9/ dir. Shane Acker/ (short film) 2005/ (feature length film) 2009
There are some things in life that seem marvelous, brilliant, and perfect when in the abstract, or in theory, but when it comes to fleshing it out in real life, in the actual world, it falls flat and fails to live up to its perceived greatness and magnitude. Shane Acker’s 9, begrudgingly falls into this trap. The short film of the same name was an Academy Award nominated animated short in 2005. In only 11 minutes, Shane Acker’s 9 (2005) presented an eerie and frightening post apocalyptic world, complete with climatic action scenes, and tense moments all without dialogue. Its main character, a sentient burlap sack doll, and its main antagonist a mechanical cat beast, along with the dark colors, heavy use of shadows and a steam punk style all seemed very Tim- Burton-esque. So when it was announced that Tim Burton had decided to produce the feature length version of the short, while retaining Acker to help write and direct, it seemed like a natural progression, a perfect blend. But as written before, some things are better in the abstract than they are in the real, and while Shane Acker’s feature length film 9 wasn’t bad, it wasn’t nearly as effective as the short it originated from. Continue reading
Lavatory Lovestory/ dir. Konstantin Bronzit/ 2007/ Russia
Well its fake love day today, aka Valentines Day. I thought it would only be appropriate that I would visit this 2009 Academy Award nominated animated short film, Lavatory Lovestory, cute film about a restroom attendant and her attempt to find love. The simple and elegant animation set to white background with simple lines exemplifies the emotions that said woman go through. We experience her anticipation, we feel her pain, and in the happy ending, we feel like we have been through a whole lifetime of love with this woman, all in a span of 10 minutes, and all expressed without dialogue.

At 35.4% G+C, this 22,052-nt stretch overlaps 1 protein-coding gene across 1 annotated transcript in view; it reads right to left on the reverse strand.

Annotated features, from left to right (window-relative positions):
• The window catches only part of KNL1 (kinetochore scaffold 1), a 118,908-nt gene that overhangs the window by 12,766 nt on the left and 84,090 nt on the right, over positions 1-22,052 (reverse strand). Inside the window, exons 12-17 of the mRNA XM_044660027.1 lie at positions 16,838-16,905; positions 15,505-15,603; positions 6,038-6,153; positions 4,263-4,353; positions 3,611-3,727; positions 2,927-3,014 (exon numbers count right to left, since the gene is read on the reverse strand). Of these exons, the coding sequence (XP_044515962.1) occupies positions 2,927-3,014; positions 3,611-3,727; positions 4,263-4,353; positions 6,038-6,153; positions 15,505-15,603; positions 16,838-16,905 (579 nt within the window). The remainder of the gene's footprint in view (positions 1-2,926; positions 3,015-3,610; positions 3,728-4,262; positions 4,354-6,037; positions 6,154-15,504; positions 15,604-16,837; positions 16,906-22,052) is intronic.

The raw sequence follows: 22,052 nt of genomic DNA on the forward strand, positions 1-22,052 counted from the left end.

Now obviously we romanticize these types of meetings, but rarely do we ever experience them exactly like how they turn out in film. But you know what, its fun to be a romantic at heart, and even if you have no significant other this time of year, its still fun to dream…
Valentines Day, a supposed day to celebrate all things “love”, is actually a made-up holiday in order for corporate big wigs to make more money and for all of us single folk to feel insecure about our ineptitude of finding a significant other. So as a way to celebrate, Let me present to you Earth, Wind, & Fire’s Fall In Love With Me music video.
Fall In Love With Me/ Earth, Wind & Fire/ dir. ????/ 1983
In terms of animation, Earth, Wind & Fire’s Fall In Love With Me is nothing special, save for the fact that it was made during the very early pioneer days of music videos, and even then the animation in the background is so-so. And what on Earth were they wearing? I don’t know who told them that Egypt-wear was a good idea. So what’s makes this video so special? Besides the fact that there will probably never be a single shot, animated music video ever again (and based on this one, lets hope not), this is frickin’ Earth, Wind & Fire!!! And maybe, just maybe, its a message to someone out there…
“Baby, you know, I could pick you up
Turn your life around
If you fall in love with me
I would build you up, never let you down
If you fall in love with me”
Or not… But one thing is for sure, it’s Earth, Wind & Fire! What’s not to like? Just no more crappy animated music videos please…
Every Child/ dir. Eugene Fedorenko/ 1979/ Canada
Vodpod videos no longer available.
In the world of animation in 2010, there are many elements that go into making an animated piece. Besides the actual animating, there are riggers, modelers, lighting artists, environment artists, textures artists, background artists, etc. and this doesn’t even include the music and camera work. All these can come together to create a compelling story and a convincing message. But sometimes the best animated works are the simple ones. Take for example Eugene Fedorenko’s Academy Award winning short of 1979, Every Child. A short and subtle 6 minute film about a society too engrossed about themselves to even take care of an abandoned child. Every sound effect and voice done by the same two dudes, and the simple yet elegant animation compliments the tone and message of the film, which is to say that we’ll just pass this along until someone else deals with it… Continue reading